A relevant passage from Nassim Taleb’s The Black Swan:
Show two groups of people a blurry image of a fire hydrant, blurry enough for them not to recognize what it is. For one group, increase the resolution slowly, in ten steps. For the second, do it faster, in five steps. Stop at a point where both groups have been presented an identical image and ask each of them to identify what they see. The members of the group that saw fewer intermediate steps are likely to recognize the hydrant much faster. Moral? The more information you give someone, the more hypotheses they will formulate among the way, and the worse off they will be. They see random noise and mistake it for information.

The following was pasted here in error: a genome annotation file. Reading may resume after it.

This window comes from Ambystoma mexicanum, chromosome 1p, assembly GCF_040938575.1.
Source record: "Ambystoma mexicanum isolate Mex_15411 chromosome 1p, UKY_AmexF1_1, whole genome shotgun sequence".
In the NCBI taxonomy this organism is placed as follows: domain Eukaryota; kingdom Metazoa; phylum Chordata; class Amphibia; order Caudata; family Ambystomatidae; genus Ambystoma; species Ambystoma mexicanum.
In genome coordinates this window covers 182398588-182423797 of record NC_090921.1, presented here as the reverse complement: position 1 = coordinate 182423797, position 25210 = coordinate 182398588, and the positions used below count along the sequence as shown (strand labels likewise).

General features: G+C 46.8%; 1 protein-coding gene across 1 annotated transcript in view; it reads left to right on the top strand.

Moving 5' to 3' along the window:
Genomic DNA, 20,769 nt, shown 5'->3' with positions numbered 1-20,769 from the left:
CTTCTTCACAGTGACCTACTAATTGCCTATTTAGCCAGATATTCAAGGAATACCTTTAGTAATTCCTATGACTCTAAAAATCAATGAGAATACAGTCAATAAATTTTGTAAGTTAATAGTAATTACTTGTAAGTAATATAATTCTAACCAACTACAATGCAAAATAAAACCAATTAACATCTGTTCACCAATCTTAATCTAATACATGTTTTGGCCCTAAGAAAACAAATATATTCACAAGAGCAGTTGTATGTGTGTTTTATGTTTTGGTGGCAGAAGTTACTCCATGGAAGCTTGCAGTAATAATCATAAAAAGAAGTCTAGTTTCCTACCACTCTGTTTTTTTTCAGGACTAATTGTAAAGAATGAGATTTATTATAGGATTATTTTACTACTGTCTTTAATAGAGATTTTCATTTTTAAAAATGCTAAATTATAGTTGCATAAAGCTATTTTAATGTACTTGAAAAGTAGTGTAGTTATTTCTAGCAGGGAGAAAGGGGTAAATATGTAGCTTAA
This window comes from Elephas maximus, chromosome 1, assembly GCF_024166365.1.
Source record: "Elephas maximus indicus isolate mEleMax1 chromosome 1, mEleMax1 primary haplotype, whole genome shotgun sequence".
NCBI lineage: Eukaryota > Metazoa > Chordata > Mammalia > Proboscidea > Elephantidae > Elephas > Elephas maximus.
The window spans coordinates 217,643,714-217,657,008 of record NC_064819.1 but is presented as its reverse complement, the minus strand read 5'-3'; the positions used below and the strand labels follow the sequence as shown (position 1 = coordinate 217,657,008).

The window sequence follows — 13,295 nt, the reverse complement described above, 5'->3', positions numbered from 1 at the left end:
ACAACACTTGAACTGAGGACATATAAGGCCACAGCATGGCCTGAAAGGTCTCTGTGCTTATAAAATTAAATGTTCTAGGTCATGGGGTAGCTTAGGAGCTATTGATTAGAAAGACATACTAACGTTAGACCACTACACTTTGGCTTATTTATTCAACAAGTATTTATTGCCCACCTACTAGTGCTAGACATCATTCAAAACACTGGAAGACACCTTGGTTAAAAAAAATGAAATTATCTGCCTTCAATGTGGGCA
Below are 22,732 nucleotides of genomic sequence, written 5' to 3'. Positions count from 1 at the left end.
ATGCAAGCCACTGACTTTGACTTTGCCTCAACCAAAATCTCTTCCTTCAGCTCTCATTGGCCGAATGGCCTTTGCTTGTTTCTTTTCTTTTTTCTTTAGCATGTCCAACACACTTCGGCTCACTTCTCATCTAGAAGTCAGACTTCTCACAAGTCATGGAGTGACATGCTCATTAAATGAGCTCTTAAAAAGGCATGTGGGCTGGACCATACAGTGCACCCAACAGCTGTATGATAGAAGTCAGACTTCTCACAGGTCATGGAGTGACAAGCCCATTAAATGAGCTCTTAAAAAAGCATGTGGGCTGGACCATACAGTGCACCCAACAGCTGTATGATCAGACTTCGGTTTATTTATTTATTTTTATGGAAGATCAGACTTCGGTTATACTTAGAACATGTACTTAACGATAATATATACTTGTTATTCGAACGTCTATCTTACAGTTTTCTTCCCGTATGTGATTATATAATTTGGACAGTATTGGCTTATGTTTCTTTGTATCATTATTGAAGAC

Absorbed in the hourly twists and turns on cable, pundits form conventional wisdom based on noise (in both senses of the word). The daily squabbling, however, has barely any significance over time